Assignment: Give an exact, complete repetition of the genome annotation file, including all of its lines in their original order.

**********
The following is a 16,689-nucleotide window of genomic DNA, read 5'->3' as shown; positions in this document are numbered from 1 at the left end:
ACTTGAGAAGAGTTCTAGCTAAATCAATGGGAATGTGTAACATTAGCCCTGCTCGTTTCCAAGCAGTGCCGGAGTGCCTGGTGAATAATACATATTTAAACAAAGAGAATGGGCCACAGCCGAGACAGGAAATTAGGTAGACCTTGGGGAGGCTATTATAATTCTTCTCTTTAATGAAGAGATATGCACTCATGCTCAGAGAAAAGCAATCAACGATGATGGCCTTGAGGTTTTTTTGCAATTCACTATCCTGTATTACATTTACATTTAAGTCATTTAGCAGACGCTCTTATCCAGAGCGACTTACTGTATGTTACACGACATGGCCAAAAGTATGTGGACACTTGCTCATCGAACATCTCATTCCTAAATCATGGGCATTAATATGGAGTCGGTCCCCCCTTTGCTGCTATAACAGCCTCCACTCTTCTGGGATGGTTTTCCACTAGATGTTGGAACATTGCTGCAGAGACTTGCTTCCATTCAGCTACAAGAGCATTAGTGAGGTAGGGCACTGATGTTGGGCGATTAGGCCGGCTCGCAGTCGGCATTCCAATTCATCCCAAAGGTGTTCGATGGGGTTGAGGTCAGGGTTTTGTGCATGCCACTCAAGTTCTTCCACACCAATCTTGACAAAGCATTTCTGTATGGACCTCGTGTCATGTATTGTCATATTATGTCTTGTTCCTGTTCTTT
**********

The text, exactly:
The following is a 16,689-nucleotide window of genomic DNA, read 5'->3' as shown; positions in this document are numbered from 1 at the left end:
ACTTGAGAAGAGTTCTAGCTAAATCAATGGGAATGTGTAACATTAGCCCTGCTCGTTTCCAAGCAGTGCCGGAGTGCCTGGTGAATAATACATATTTAAACAAAGAGAATGGGCCACAGCCGAGACAGGAAATTAGGTAGACCTTGGGGAGGCTATTATAATTCTTCTCTTTAATGAAGAGATATGCACTCATGCTCAGAGAAAAGCAATCAACGATGATGGCCTTGAGGTTTTTTTGCAATTCACTATCCTGTATTACATTTACATTTAAGTCATTTAGCAGACGCTCTTATCCAGAGCGACTTACTGTATGTTACACGACATGGCCAAAAGTATGTGGACACTTGCTCATCGAACATCTCATTCCTAAATCATGGGCATTAATATGGAGTCGGTCCCCCCTTTGCTGCTATAACAGCCTCCACTCTTCTGGGATGGTTTTCCACTAGATGTTGGAACATTGCTGCAGAGACTTGCTTCCATTCAGCTACAAGAGCATTAGTGAGGTAGGGCACTGATGTTGGGCGATTAGGCCGGCTCGCAGTCGGCATTCCAATTCATCCCAAAGGTGTTCGATGGGGTTGAGGTCAGGGTTTTGTGCATGCCACTCAAGTTCTTCCACACCAATCTTGACAAAGCATTTCTGTATGGACCTCGTGTCATGTATTGTCATATTATGTCTTGTTCCTGTTCTTT